Tucked away in the basement of the Andrew Science Building, Room 58 carries a light-hearted vibe as students trickle in after lunch, chatting and cracking jokes as music blares in the background.
Then, back to work. Alongside Astrophysics Professor Philip Choi, the students turn to the tiny instruments that are deliberately arranged on a large table in the center of the astrophysics lab. This has been their calling for the past two years.
In January 2010, Choi and his research team received a four-year, $637,138 National Science Foundation grant to build a groundbreaking adaptive optics system for the College’s Table Mountain Observatory one-meter telescope in Wrightwood, about a 45-minute drive from Claremont in the San Gabriel Mountains. The optics will correct for the distortion in the atmosphere that is manifested in the twinkle of stars. The result? Image quality rivaling that produced by the Hubble Space Telescope.
Choi explains that the turbulence in the atmosphere—a result of clashes in air density and temperature—causes the distortion of stars, planets and other astronomical bodies viewed through telescopes. This is analogous to ripples in a swimming pool blurring the image of a penny at the bottom of the pool. Adaptive optics systems solve this problem with deformable mirrors that bend beams of light back on track based on how much distortion has altered their paths.
First, wave front sensors measure the distortion of light from a reference star. The sensors then send signals via high-powered computers to flexible mirrors that compensate for the distortion by deforming ever so slightly, as though there are little fingers pushing and pulling them from behind. This must occur every 1,000th of a second to keep up with the ever-changing atmosphere. If the system has done its job, stars that are blurred due to the turbulent atmosphere instantly come to a sharp focus, with a factor of 10 improvement in image resolution.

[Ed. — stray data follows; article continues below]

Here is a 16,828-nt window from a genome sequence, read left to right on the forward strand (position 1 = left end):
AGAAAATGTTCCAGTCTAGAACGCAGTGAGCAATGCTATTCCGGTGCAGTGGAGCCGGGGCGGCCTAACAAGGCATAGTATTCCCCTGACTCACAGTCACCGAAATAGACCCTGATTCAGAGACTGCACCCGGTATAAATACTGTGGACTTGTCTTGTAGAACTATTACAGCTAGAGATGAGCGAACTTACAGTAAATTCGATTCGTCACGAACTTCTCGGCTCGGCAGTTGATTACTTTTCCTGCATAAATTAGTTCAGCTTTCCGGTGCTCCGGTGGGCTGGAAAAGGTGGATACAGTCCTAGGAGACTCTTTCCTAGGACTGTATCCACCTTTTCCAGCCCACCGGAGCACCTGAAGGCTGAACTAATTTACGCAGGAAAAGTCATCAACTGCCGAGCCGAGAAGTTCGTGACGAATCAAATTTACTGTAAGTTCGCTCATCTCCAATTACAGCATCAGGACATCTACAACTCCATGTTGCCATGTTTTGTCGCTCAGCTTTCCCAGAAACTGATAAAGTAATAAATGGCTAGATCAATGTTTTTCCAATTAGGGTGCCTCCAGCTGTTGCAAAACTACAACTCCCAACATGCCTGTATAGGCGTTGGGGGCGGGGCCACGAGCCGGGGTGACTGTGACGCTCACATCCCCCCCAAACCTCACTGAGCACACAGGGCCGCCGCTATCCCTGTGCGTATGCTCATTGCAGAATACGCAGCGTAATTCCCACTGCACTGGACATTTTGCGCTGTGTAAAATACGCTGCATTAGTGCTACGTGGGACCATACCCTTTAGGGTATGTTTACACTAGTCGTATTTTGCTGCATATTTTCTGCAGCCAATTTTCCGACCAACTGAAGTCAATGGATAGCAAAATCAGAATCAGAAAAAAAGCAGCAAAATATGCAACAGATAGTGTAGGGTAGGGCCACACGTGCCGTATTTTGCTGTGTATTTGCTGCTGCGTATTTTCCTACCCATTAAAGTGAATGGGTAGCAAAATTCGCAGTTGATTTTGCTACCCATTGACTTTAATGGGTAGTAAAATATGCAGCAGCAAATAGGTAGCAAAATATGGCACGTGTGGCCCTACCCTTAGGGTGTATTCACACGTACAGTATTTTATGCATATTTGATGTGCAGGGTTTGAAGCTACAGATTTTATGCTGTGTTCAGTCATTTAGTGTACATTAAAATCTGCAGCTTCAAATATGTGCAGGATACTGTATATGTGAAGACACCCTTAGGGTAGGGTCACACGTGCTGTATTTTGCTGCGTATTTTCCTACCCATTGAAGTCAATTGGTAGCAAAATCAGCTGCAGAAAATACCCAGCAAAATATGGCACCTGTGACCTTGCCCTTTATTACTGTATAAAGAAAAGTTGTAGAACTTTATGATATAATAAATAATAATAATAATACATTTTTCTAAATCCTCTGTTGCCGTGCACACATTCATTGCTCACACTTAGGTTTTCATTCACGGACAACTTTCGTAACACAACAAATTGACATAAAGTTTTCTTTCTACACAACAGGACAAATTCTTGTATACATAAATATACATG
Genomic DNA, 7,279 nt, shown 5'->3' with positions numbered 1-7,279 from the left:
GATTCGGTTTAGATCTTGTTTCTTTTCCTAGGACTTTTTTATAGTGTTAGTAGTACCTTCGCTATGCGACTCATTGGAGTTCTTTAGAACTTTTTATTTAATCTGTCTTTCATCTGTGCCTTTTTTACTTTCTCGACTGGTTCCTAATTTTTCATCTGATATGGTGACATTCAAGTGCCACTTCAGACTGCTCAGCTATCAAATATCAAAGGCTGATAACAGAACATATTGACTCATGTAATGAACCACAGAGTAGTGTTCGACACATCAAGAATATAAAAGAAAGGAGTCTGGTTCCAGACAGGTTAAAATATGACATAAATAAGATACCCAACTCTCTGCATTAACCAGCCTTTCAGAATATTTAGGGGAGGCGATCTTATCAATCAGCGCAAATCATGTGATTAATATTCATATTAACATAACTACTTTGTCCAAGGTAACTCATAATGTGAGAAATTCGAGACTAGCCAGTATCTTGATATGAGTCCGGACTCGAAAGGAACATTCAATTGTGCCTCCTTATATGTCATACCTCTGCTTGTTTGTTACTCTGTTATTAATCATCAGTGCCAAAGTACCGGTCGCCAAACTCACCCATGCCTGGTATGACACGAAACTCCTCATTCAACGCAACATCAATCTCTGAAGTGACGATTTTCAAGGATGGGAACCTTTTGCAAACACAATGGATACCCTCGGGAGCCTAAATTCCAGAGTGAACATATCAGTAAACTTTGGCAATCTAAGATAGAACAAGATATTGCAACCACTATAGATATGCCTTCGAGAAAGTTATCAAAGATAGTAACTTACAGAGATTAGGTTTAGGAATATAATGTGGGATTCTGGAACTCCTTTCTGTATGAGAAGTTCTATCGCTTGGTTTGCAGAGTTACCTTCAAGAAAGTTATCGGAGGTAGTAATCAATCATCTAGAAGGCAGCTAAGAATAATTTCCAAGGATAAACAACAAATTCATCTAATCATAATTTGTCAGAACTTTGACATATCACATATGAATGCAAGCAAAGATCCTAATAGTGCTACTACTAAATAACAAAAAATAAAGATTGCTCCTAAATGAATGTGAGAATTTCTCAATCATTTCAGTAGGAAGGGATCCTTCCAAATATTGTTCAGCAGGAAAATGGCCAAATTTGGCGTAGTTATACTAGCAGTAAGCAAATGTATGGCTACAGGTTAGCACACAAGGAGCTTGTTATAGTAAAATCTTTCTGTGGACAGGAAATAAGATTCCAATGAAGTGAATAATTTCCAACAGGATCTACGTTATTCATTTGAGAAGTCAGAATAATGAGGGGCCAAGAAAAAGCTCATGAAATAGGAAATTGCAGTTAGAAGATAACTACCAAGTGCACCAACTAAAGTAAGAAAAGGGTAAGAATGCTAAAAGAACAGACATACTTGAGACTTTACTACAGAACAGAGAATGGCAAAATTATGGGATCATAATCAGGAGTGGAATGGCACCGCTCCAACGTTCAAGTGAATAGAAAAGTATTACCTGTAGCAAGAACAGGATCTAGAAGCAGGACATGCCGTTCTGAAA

The adaptive optics system is set to be integrated into the Table Mountain telescope by the end of 2013. Although the opacity of the atmosphere in some wavelengths will prevent adaptive optics telescopes from rendering space telescopes like the Hubble obsolete, Choi says that adaptive optics will allow scientists to “tailor the space missions to complement what we’re doing from the ground.”
Interestingly enough, Dr. Choi went into his undergraduate years planning on majoring in philosophy. A poor freshman enrollment time locked him out of philosophy seminars and opened up a slot for Astronomy 101. He came to realize that the natural sciences in general and astrophysics in particular would be the perfect avenue to allow him to continue exploring “the big questions…of why we’re here, how we got here, where we’re going.”
Choi’s research team includes Pomona Astronomy Professor Bryan Penprase, along with additional co-investigators and collaborators from Caltech, Harvey Mudd and Sonoma State. Add to that a crew of Pomona undergrads; among the most recent are Daniel Contreras ’13, Claire Dickey ’14, Anne Hedlund ’14, Lorcan McGonigle ’13, Will Morrison ’12 and Alex Rudy ’11.
Choi enjoys doing research with undergraduate students because they are “not jaded. They’re doing it for the enjoyment and for the love of it. … To be in that exploratory mode is the most exciting part of science, I think. And so to be working with students who are all in that mode is inspiring.”
For their part, the students like working on so many different aspects of the project, from software and programming to optical alignment and machining. Contreras notes the feeling of being “in the lab working on the code behind our instrument and just seeing everything work and everything just fit together so nicely. It’s really awesome.”
The research team also fits together well, with occasional In-N-Out runs when their work is done. As Morrison puts it, Professor Choi is “a fun person to be locked in a lab downstairs with for eight hours.”